Spaghetti aglio e olio (spaghetti with garlic and olive oil)

26 Sep

Spaghetti alio e olio

For all its simplicity, spaghetti aglio e olio is easy to mess up.

It’s really important not to overcook the garlic – no more than the faintest shade of gold, or it will taste bitter.

It’s also important to measure the salt. Too little, and the dish is insipid – too much and it’s ruined. Continue reading

Lobio

22 Sep

Lobio

Georgia is a country I would love to visit. A friend traveled there a few years ago, and came back raving about the scenery, the people, and the food and wine.

Until I get the opportunity to visit Georgia myself, my taste buds will have to do the traveling.

There’s a good local Georgian restaurant we visit occasionally in the winter months for their rib-sticking fare like hachapuri (cheese-filled flat bread), hearty soups and casseroles.

(I haven’t tried a Georgian dessert – we’re always too full to consider even sharing one.) Continue reading

Raspberry meringue roulade

18 Sep

Raspberry meringue roulade

I’ve seen recipes for meringue roulades over the years, but assumed they were well beyond my baking abilities. My efforts to produce a passable Swiss roll were hardly confidence building.

But finding myself with a quantity of egg whites that needed using, I decided to give it a go.

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Beet hummus

14 Sep

beetroot hummus

Hummus is a staple food in our house – I whizz up a batch nearly every week. While we never get bored of hummus, adding a roasted beet to the mix now and then makes a change.

I prefer to cook beets by wrapping them individually in tin foil and roasting in a hot oven until tender. Boiled or grated raw beet work fine too. Continue reading

Gypsy soup

10 Sep

gypsy soup

I’ve been making gypsy soup for many years. I have no idea why the Moosewood cookbook calls it “gypsy soup”, or what it means by “a spiced and delectable brew of Spanish and Dickensonian origins”.

Is it a reference to Linda Dickinson, one of the thirty-odd “Moosewood people” credited at the front? Or a  mis-spelling of “Dickensian”? (Though what this soup has to do with Victorian England, social commentary, or sentimentality is anyone’s guess.)

Perhaps it refers to the length of the ingredients list?

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Fruity bites

6 Sep

fruity bites

The girls head back to school this week. As well as uniform shopping, label sewing, and form filling, it also means stocking fridge and pantry with packed-lunch-friendly food.

First up in the biscuit box this autumn… fruity bites.

Healthy (if you overlook the condensed milk), nut-free (coconut is permitted in our school’s “nut-free” zone), and durable enough to withstand a bit of lunch box rough and tumble, fruity bites fit the bill.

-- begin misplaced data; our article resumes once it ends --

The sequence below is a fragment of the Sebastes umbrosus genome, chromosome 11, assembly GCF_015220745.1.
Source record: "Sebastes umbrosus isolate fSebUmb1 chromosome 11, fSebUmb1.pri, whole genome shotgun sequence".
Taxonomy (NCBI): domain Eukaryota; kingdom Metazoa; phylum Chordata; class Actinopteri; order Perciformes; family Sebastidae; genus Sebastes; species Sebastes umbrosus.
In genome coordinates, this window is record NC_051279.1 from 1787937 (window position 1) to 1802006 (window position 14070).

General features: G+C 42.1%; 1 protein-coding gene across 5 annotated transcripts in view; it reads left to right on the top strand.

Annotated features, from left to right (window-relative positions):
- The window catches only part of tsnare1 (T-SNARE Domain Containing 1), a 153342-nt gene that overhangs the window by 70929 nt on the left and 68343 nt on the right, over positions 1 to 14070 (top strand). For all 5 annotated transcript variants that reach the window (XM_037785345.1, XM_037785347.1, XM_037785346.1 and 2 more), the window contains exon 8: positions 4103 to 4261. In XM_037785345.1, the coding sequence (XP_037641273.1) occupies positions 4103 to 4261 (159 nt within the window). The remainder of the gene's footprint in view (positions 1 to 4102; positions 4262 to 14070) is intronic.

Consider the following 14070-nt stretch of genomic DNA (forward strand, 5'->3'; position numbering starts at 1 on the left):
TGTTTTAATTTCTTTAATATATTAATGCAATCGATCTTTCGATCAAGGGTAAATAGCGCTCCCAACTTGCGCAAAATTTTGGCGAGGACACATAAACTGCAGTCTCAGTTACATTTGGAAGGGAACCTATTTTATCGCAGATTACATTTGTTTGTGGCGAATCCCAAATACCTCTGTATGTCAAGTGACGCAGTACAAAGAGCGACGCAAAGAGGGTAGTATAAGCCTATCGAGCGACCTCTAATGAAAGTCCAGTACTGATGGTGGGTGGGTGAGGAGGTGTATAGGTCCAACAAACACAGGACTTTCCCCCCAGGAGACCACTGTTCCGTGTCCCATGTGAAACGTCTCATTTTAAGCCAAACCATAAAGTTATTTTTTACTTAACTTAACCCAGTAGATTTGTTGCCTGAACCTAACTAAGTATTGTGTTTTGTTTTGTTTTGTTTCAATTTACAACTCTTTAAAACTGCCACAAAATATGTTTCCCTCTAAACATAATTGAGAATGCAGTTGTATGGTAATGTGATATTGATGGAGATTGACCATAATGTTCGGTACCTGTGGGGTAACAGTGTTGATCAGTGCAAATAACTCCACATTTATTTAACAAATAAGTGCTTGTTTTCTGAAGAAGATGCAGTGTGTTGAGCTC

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Chicken fajitas

1 Sep

Chicken fajitas
Stir-fry goes Mexican… Chicken fajitas are classic mid-week fare around here.

I usually make them with strips of red pepper and onions, – courgette spears (cooked so that they retain some crispness) are a nice addition.

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Waldorf salad

28 Aug

 

waldorf salad

I first learned of the existence of Waldorf salad from Fawlty Towers. Like Basil, I had no idea what it was:

Customer: “Could you make me a Waldorf salad?”
Basil: “Waldorf salad. I think we’re just out of Waldorfs.”

But by the end of the episode – unlike Basil – I was pretty clear on how to make one:

Customer: “No! No cheese! It’s celery, apples, walnuts, grapes!”
Basil: “Right!”
Customer: “In mayonnaise!”
Basil: “Right!”

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Cheese and mustard palmiers

24 Aug

cheese and mustard palmiers

Savoury palmiers, my penultimate Great British Bake-off challenge…

If I’d gone to the effort of making my own puff pastry like the contestants did, these would have been a challenge. Using store-bought puff pastry, they’re a doddle. Continue reading

Tequila sunrise

20 Aug

Tequila sunrise

There is something irredeemably retro (critics might say naff) about the tequila sunrise.

I’m slightly embarrassed to admit that my photo would look right at home on the pages of Family Circle magazine, circa 1973.

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Mujaddara

16 Aug

Mujaddrah

Mujaddara is filling, tasty and cheap as chips.

It was staple fare in my student years – along with mushroom barley soup (that stuff lasts forever), ratatouille, and the enticingly-named “lentil shit”.

I’d make a big pot of mujaddara one meal, then reheat portions in a frying pan with a splash of water (no microwaves in those days…) Continue reading

Blackberry-apple kuchen

12 Aug

Blackberry-apple kuchen

The blackberries are ripening early this year. I gathered two big bowlfuls this morning, plenty for a delicious blackberry-apple kuchen.